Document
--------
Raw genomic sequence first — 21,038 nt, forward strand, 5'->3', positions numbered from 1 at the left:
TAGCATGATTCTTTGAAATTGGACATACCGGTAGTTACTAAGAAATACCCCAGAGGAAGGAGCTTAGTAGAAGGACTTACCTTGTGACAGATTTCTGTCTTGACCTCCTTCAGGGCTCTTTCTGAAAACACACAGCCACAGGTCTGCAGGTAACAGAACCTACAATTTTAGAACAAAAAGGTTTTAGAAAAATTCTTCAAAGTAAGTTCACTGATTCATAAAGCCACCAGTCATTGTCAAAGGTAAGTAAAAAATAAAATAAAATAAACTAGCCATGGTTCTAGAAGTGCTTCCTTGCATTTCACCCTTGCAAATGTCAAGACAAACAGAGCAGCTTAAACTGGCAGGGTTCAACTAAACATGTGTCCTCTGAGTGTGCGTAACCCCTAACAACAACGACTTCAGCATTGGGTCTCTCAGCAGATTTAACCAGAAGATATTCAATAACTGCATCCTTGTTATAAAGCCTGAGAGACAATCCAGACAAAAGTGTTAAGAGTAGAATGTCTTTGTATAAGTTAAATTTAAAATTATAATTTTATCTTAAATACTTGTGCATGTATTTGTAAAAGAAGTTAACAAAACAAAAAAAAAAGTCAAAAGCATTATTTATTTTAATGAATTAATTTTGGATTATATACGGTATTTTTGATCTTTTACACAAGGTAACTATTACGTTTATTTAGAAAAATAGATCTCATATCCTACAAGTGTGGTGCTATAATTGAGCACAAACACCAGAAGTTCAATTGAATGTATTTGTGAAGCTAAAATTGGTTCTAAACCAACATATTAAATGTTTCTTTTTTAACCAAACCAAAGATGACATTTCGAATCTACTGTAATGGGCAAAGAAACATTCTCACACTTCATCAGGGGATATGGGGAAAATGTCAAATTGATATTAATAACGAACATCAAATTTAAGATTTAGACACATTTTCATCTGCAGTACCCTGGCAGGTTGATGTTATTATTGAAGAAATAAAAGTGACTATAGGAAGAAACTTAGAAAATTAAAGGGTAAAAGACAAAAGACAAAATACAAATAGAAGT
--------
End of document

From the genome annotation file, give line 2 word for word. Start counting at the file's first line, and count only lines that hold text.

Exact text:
TAGCATGATTCTTTGAAATTGGACATACCGGTAGTTACTAAGAAATACCCCAGAGGAAGGAGCTTAGTAGAAGGACTTACCTTGTGACAGATTTCTGTCTTGACCTCCTTCAGGGCTCTTTCTGAAAACACACAGCCACAGGTCTGCAGGTAACAGAACCTACAATTTTAGAACAAAAAGGTTTTAGAAAAATTCTTCAAAGTAAGTTCACTGATTCATAAAGCCACCAGTCATTGTCAAAGGTAAGTAAAAAATAAAATAAAATAAACTAGCCATGGTTCTAGAAGTGCTTCCTTGCATTTCACCCTTGCAAATGTCAAGACAAACAGAGCAGCTTAAACTGGCAGGGTTCAACTAAACATGTGTCCTCTGAGTGTGCGTAACCCCTAACAACAACGACTTCAGCATTGGGTCTCTCAGCAGATTTAACCAGAAGATATTCAATAACTGCATCCTTGTTATAAAGCCTGAGAGACAATCCAGACAAAAGTGTTAAGAGTAGAATGTCTTTGTATAAGTTAAATTTAAAATTATAATTTTATCTTAAATACTTGTGCATGTATTTGTAAAAGAAGTTAACAAAACAAAAAAAAAAGTCAAAAGCATTATTTATTTTAATGAATTAATTTTGGATTATATACGGTATTTTTGATCTTTTACACAAGGTAACTATTACGTTTATTTAGAAAAATAGATCTCATATCCTACAAGTGTGGTGCTATAATTGAGCACAAACACCAGAAGTTCAATTGAATGTATTTGTGAAGCTAAAATTGGTTCTAAACCAACATATTAAATGTTTCTTTTTTAACCAAACCAAAGATGACATTTCGAATCTACTGTAATGGGCAAAGAAACATTCTCACACTTCATCAGGGGATATGGGGAAAATGTCAAATTGATATTAATAACGAACATCAAATTTAAGATTTAGACACATTTTCATCTGCAGTACCCTGGCAGGTTGATGTTATTATTGAAGAAATAAAAGTGACTATAGGAAGAAACTTAGAAAATTAAAGGGTAAAAGACAAAAGACAAAATACAAATAGAAGT